You’ve been injured in a car accident. You’ve suffered a serious injury. In all likelihood, the amount of money you will collect from the negligent party will depend on the amount of liability insurance that person carried on his or her vehicle. This is what is known as the “insurance limit” or “policy limit.” Each state sets it own mandatory policy limits for the operation of a motor vehicle within the state.
If you are going to be involved in a serious car accident, you want it to be in one of those states that have high minimum bodily injury coverages. You want a state like Alaska, Maine, or Wisconsin. The minimum bodily injury coverage in those states is $50,000 per person. Whatever you do, you do not want that accident to be in the state of Florida. Florida is the only state without a mandatory minimum bodily injury coverage requirement! The state does require mandatory PIP insurance of $10,000 (to pay medical bills) and property damage insurance also for $10.000 (most Floridians, however, do carry at least $10,000 of bodily injury coverage on their vehicle.)
As a personal injury lawyer, I’ve seen too many cases involving horrific personal injury where the negligent driver carried minimum insurance coverage. The truth is those drivers carrying the minimum coverage do not have much in assets they need to protect. For the most part, they are judgment proof.
Below is a list of all states with their corresponding minimum car insurance limits. The numbers denote the specific minimum limits for bodily injury and property damage. For example, Alaska’s 50/100/25 policy limit means coverage up to $50,000 per individual; $100,000 for all persons injured; and up to $25,000 for property damage.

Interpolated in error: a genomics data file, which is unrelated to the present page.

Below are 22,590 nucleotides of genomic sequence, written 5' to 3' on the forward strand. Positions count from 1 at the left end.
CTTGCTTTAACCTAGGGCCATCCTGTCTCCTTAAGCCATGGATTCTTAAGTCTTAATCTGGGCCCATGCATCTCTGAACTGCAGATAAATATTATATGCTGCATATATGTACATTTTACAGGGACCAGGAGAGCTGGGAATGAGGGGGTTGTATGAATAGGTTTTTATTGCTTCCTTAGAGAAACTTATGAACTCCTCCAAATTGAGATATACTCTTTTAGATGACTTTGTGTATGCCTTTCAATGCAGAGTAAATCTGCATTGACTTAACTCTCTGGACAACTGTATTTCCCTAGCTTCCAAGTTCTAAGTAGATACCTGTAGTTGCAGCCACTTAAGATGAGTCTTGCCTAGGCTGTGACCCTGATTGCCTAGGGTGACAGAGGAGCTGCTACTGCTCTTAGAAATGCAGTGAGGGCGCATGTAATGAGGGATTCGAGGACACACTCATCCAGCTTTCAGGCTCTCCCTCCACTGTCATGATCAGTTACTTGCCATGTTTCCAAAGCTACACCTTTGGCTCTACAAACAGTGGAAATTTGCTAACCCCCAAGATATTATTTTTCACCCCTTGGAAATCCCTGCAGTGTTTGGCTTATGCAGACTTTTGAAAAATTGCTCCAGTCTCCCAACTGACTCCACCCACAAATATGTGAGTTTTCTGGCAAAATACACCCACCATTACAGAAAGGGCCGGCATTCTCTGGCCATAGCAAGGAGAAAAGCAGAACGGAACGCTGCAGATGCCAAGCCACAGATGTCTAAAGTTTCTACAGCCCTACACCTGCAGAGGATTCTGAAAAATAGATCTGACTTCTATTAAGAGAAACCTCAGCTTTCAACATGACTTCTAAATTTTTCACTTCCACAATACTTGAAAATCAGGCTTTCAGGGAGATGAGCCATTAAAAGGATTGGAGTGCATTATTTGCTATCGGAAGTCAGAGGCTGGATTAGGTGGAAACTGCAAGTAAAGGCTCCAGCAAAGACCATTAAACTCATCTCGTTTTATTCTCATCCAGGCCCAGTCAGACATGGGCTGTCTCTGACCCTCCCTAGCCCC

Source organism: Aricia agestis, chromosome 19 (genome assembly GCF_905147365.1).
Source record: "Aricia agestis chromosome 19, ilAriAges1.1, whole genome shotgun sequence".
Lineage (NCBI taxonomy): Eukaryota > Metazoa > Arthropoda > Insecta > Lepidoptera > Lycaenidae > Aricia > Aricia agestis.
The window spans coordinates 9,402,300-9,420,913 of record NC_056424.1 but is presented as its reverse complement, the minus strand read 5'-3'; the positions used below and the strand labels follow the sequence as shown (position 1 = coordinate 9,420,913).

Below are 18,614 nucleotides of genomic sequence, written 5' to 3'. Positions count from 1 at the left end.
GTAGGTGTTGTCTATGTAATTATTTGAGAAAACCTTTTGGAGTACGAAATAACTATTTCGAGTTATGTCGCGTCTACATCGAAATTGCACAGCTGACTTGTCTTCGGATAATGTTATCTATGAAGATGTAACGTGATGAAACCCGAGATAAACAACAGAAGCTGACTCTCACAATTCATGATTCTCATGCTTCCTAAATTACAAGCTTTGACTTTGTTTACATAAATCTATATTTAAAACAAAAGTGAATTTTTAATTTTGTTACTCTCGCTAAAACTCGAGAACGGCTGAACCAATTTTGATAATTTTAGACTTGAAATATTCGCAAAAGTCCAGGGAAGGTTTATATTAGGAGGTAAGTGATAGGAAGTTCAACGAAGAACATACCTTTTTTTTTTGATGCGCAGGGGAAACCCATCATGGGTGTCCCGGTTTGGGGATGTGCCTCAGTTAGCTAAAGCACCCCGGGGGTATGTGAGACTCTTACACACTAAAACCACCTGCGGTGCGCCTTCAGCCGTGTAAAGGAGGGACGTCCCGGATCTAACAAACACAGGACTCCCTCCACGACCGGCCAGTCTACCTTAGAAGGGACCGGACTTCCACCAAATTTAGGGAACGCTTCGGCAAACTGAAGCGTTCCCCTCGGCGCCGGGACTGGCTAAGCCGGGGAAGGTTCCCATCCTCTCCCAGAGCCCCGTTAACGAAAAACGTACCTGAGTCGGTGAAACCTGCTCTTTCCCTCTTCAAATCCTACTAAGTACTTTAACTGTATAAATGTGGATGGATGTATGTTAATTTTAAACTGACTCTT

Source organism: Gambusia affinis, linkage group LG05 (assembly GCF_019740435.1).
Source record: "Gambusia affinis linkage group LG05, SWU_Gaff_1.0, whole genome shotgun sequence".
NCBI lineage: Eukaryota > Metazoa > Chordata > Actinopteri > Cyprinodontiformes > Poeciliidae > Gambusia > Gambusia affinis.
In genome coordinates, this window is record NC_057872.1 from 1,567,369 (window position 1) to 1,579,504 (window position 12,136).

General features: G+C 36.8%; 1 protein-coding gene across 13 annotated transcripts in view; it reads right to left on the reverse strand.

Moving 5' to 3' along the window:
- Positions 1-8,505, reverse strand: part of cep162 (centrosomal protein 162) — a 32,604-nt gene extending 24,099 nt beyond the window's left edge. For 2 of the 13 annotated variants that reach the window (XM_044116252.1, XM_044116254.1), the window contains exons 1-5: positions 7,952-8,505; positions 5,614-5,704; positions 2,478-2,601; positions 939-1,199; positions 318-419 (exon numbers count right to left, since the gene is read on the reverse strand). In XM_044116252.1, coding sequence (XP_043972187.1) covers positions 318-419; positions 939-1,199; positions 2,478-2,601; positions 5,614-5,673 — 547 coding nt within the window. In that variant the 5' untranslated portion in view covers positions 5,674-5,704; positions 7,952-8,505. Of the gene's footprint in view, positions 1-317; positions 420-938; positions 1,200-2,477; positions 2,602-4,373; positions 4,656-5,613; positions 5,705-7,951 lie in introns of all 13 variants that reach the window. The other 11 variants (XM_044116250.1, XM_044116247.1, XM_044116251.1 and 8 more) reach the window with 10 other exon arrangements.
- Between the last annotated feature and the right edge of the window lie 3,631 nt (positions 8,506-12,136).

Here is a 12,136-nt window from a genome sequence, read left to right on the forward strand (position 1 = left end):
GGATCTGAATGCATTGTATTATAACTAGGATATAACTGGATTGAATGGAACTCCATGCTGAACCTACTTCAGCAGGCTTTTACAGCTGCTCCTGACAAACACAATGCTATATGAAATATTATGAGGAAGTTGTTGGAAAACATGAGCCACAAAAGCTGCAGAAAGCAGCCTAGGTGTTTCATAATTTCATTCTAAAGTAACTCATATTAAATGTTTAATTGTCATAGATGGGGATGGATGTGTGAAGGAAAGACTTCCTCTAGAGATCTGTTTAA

New Hampshire 25/50/25
New Jersey 15/30/5
New Mexico 25/50/10
New York 25/50/10
North Carolina 30/60/25
North Dakota 25/50/25
Rhode Island 25/50/25
South Carolina 25/50/25
South Dakota 25/50/25
West Virginia 20/40/10
If you were to take an accident victim with a serious injury, let’s say three fractured ribs, and situated that accident in two different states, let’s say Alaska and Florida, you would get two completely different settlement results. It doesn’t seem right or just, but minimum car insurance coverages are set by the states, not the federal government. As I like to say, “The only thing in life that’s fair is the weather.”
Minimum Car Insurance Requirements by State
This information was verified with each state’s insurance commission. In some cases, the limits and requirements may have recently changed. Check with each particular state.
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